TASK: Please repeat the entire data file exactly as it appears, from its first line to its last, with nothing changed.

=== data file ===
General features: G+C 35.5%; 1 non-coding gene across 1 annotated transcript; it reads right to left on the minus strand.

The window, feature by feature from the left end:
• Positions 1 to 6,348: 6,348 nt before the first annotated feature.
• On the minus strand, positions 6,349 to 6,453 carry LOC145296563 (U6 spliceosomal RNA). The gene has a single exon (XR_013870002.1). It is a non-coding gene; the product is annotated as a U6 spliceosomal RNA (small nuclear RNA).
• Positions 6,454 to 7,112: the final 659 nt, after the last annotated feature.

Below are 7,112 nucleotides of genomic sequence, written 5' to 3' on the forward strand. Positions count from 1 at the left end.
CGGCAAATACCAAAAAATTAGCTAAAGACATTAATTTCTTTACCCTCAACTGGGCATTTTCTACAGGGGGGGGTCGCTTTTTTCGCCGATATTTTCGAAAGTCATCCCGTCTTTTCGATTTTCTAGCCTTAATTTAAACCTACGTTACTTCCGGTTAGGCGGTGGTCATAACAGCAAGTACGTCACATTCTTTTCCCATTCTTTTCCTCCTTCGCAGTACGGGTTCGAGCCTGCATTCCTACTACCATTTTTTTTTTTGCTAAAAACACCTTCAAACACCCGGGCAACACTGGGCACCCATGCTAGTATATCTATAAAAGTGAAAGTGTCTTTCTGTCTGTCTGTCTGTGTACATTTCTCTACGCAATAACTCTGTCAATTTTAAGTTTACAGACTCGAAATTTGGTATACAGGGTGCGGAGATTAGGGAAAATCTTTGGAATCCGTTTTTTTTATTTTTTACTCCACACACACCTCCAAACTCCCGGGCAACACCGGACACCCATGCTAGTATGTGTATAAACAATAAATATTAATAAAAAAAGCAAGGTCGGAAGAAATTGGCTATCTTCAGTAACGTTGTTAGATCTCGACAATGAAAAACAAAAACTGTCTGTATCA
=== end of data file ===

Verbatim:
General features: G+C 35.5%; 1 non-coding gene across 1 annotated transcript; it reads right to left on the minus strand.

The window, feature by feature from the left end:
• Positions 1 to 6,348: 6,348 nt before the first annotated feature.
• On the minus strand, positions 6,349 to 6,453 carry LOC145296563 (U6 spliceosomal RNA). The gene has a single exon (XR_013870002.1). It is a non-coding gene; the product is annotated as a U6 spliceosomal RNA (small nuclear RNA).
• Positions 6,454 to 7,112: the final 659 nt, after the last annotated feature.

Below are 7,112 nucleotides of genomic sequence, written 5' to 3' on the forward strand. Positions count from 1 at the left end.
CGGCAAATACCAAAAAATTAGCTAAAGACATTAATTTCTTTACCCTCAACTGGGCATTTTCTACAGGGGGGGGTCGCTTTTTTCGCCGATATTTTCGAAAGTCATCCCGTCTTTTCGATTTTCTAGCCTTAATTTAAACCTACGTTACTTCCGGTTAGGCGGTGGTCATAACAGCAAGTACGTCACATTCTTTTCCCATTCTTTTCCTCCTTCGCAGTACGGGTTCGAGCCTGCATTCCTACTACCATTTTTTTTTTTGCTAAAAACACCTTCAAACACCCGGGCAACACTGGGCACCCATGCTAGTATATCTATAAAAGTGAAAGTGTCTTTCTGTCTGTCTGTCTGTGTACATTTCTCTACGCAATAACTCTGTCAATTTTAAGTTTACAGACTCGAAATTTGGTATACAGGGTGCGGAGATTAGGGAAAATCTTTGGAATCCGTTTTTTTTATTTTTTACTCCACACACACCTCCAAACTCCCGGGCAACACCGGACACCCATGCTAGTATGTGTATAAACAATAAATATTAATAAAAAAAGCAAGGTCGGAAGAAATTGGCTATCTTCAGTAACGTTGTTAGATCTCGACAATGAAAAACAAAAACTGTCTGTATCA